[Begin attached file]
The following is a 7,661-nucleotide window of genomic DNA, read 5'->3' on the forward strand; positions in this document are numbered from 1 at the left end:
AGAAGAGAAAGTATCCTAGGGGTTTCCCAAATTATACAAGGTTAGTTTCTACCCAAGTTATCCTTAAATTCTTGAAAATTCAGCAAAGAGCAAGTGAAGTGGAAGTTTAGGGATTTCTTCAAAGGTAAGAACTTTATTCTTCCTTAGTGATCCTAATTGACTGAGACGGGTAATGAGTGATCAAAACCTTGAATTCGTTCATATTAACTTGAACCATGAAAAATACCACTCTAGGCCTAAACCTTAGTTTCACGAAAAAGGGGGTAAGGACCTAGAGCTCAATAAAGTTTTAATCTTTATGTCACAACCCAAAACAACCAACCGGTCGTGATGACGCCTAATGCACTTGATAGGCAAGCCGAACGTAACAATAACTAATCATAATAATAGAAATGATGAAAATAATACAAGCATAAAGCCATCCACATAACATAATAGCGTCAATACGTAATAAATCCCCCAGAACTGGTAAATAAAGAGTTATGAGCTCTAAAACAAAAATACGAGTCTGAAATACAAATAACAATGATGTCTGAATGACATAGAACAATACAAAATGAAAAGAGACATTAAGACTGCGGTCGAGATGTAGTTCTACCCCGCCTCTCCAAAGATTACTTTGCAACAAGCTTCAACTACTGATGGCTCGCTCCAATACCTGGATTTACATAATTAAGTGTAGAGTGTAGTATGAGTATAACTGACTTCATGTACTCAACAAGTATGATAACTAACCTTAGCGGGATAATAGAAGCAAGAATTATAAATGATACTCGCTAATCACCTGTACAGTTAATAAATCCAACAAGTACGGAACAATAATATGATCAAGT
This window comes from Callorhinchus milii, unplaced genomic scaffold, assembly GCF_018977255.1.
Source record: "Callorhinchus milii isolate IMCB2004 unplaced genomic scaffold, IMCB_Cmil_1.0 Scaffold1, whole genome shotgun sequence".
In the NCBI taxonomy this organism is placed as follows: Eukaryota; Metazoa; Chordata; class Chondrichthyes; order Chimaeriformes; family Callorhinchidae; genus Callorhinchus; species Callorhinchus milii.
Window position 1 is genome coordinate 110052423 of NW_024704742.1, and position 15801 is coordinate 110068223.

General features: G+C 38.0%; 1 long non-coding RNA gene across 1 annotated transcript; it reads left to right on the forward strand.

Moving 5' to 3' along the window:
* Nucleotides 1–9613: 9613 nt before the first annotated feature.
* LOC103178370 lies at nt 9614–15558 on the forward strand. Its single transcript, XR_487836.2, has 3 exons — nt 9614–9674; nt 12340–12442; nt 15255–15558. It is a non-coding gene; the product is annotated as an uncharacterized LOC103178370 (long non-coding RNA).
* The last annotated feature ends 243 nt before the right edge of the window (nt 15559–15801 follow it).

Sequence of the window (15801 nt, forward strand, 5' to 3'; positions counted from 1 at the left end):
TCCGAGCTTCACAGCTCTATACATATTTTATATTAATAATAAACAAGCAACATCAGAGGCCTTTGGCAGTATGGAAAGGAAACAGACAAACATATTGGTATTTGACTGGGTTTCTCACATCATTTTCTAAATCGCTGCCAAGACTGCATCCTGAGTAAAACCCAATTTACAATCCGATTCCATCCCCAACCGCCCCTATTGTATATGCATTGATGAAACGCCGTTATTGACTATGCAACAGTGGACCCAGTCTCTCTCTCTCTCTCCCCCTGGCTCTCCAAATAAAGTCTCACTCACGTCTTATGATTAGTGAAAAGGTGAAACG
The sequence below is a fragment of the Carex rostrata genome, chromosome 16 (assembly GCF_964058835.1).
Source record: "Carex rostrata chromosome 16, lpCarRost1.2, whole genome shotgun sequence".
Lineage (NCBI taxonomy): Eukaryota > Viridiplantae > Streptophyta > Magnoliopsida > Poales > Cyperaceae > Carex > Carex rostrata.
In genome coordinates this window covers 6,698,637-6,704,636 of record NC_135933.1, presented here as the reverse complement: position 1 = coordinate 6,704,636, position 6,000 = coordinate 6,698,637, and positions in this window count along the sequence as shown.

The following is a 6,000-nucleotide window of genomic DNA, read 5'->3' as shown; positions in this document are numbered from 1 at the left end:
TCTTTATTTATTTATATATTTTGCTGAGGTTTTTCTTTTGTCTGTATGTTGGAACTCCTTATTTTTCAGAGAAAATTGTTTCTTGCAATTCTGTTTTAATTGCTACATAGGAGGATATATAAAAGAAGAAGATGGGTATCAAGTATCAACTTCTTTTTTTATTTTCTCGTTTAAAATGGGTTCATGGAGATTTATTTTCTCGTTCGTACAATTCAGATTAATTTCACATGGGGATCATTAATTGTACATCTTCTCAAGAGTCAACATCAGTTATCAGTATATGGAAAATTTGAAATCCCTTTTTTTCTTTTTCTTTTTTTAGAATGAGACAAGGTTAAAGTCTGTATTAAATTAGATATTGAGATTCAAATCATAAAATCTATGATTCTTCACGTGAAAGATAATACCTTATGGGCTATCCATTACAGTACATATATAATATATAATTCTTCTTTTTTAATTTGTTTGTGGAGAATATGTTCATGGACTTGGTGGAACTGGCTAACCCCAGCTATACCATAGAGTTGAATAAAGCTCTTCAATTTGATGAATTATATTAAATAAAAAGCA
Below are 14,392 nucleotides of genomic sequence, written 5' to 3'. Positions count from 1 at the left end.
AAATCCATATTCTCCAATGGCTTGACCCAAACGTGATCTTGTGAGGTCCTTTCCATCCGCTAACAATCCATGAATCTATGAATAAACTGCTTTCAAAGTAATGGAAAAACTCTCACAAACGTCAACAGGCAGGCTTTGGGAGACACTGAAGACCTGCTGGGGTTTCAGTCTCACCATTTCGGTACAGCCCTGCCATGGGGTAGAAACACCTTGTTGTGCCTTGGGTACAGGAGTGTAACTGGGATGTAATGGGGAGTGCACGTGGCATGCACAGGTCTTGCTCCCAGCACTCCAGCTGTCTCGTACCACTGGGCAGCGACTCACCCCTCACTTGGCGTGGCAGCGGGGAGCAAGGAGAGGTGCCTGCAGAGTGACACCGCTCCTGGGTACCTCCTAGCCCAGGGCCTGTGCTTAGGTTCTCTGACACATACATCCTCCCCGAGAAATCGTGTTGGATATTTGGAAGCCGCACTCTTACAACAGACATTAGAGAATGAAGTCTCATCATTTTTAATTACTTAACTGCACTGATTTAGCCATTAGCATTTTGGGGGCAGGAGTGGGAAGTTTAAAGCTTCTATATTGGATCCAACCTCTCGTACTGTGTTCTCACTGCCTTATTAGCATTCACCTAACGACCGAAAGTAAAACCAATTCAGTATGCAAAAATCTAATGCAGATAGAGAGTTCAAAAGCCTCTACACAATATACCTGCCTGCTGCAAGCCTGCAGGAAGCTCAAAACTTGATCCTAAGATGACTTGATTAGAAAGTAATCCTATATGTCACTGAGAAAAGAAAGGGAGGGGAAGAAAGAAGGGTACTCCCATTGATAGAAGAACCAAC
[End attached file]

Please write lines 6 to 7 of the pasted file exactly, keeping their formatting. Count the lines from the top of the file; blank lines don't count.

Window position 1 is genome coordinate 110052423 of NW_024704742.1, and position 15801 is coordinate 110068223.

General features: G+C 38.0%; 1 long non-coding RNA gene across 1 annotated transcript; it reads left to right on the forward strand.